A local salami-making venture by Buona Tavola restaurant owner and chef Antonio Varia will triple its production capacity this month.
The Atascadero-based Alle-Pia Inc., a corporation Varia heads with his nephew, Alex Pellini, recently installed new temperature-control equipment to help meet demand for the specialty cured meats locally and regionally.
“I never have enough,” Varia said. “By expanding, we can sell more salami.”
While Alle-Pia declined to disclose the company’s annual sales and profits, Varia said it hasn’t been profitable yet because it wasn’t producing enough meat. That’s partly because Alle-Pia’s specialty salami takes longer to dry than mass-market meats — up to a month and a half as opposed to the typical 20-day dry time of others, Varia said.
The 2,000-square-foot operations facility, which isn’t open to the public, will go from producing about 3,000 pounds of salami per month to 12,000 to 14,000 pounds per month.
The company spent about $200,000 on the new equipment, which was shipped from Modena in northern Italy, Varia said.
Alle-Pia has three employees and will likely hire two additional staffers during the holidays for increased orders.
While Varia originally began making salami for his restaurants in San Luis Obispo and Paso Robles, demand grew for the meats outside his eateries.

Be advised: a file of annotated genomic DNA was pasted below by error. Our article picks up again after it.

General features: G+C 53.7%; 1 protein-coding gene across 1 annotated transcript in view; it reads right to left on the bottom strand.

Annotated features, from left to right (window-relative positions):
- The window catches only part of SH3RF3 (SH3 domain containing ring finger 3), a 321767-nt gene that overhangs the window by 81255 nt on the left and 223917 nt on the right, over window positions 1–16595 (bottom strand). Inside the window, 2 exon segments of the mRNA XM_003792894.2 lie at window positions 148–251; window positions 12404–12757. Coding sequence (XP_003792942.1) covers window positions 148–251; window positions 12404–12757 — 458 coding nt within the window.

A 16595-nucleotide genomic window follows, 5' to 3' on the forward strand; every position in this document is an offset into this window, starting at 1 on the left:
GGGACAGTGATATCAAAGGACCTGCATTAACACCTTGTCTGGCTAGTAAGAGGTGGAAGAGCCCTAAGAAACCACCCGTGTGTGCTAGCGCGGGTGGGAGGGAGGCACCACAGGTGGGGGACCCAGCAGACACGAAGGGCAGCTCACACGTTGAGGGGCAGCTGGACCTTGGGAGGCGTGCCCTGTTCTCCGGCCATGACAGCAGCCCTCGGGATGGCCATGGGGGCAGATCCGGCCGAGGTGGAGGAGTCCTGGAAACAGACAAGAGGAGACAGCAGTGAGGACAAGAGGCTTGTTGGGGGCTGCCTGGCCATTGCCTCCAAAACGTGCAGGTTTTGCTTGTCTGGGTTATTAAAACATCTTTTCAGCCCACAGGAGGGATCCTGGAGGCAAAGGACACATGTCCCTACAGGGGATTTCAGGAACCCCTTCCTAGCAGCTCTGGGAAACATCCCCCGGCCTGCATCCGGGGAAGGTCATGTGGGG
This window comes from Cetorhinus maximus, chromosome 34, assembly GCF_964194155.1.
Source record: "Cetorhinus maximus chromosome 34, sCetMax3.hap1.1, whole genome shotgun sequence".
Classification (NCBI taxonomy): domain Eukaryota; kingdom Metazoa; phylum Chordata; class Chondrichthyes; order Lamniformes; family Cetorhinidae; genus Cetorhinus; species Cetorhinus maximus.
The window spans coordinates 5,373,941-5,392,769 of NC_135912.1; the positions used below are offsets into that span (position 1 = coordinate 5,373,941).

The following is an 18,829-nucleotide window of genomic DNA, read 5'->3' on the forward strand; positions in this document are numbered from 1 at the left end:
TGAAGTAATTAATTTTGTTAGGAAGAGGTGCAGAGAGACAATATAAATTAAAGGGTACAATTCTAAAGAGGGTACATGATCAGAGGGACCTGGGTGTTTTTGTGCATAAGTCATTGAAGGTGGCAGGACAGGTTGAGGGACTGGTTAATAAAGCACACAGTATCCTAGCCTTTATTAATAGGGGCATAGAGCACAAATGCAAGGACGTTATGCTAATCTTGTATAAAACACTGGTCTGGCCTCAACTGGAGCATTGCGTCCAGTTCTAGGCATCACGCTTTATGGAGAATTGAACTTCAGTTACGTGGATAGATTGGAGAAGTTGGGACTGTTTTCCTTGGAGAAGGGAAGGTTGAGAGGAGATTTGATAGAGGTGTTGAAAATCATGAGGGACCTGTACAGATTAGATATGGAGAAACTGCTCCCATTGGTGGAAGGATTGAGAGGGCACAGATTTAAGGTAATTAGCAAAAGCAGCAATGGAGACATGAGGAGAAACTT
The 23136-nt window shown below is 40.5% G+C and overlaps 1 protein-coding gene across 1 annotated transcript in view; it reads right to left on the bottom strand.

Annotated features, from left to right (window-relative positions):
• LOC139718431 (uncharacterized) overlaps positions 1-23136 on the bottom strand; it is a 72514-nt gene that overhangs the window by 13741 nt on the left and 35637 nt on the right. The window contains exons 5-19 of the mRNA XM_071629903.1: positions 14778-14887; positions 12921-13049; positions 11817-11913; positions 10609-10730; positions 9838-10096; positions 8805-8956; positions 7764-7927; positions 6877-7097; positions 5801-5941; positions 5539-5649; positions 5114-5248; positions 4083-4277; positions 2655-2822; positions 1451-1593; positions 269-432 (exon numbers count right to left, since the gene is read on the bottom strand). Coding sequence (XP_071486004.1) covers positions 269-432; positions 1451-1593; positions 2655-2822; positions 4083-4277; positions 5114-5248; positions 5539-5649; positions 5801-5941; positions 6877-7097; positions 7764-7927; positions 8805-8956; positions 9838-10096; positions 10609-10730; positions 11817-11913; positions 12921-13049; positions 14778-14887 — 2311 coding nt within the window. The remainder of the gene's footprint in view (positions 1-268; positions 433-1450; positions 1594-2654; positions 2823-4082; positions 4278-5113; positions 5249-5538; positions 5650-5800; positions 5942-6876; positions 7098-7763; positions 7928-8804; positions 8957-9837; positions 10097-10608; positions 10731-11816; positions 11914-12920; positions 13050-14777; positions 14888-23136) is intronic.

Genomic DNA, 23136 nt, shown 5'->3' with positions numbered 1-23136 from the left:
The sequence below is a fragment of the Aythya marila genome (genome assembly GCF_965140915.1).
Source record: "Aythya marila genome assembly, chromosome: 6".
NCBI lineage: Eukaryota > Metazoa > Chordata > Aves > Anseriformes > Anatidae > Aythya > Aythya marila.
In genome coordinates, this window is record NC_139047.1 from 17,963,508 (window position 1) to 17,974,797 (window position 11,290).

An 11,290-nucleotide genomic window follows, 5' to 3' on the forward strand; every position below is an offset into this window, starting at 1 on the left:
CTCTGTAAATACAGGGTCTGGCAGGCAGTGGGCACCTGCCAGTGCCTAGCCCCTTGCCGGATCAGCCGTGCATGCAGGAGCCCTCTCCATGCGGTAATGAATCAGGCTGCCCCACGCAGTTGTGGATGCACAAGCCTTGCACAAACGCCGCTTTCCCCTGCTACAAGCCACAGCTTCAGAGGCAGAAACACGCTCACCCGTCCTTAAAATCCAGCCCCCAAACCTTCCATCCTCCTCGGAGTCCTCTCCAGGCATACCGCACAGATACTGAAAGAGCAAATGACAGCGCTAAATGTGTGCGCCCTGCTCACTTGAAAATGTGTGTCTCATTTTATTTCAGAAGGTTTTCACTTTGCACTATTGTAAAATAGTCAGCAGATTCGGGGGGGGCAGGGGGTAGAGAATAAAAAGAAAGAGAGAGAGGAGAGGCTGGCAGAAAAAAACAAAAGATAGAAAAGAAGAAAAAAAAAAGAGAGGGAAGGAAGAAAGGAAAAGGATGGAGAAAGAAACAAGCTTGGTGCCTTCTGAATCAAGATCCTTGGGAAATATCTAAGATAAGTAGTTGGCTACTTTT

The company has three distributors in San Francisco, Los Angeles and Austin, Texas, each with their own regions covering eateries and shops from Washington to San Diego and around Texas. Locally, it continues to sell at farmers markets and restaurants. New Frontiers Natural Marketplace in San Luis Obispo is Alle-Pia’s largest local customer, accounting for about 80 to 100 pounds every other week, Varia said.
National gourmet food and cookware retailer Williams-Sonoma also sold about 2,000 pounds of salami during last year’s holiday season.
Varia goes for the all-natural approach, curing the meats without additives, chemical nitrates or artificial preservatives. He uses spices from the Paso Robles business Spice of Life. A longer drying process also means less of a greasy texture and an enhanced flavor, Varia said. The pork comes from crate-free, vegetarian-fed pigs in Iowa, as well as pigs raised on his ranch in Creston; his pigs account for about 10 percent to 15 percent of the salami stock. He recently added his own goats to the ranch for a new goat salami variety called Salame di Capra.
Varia also plans to make more pancetta, an Italian-style cured meat similar to bacon but without the high salt content and smoking process.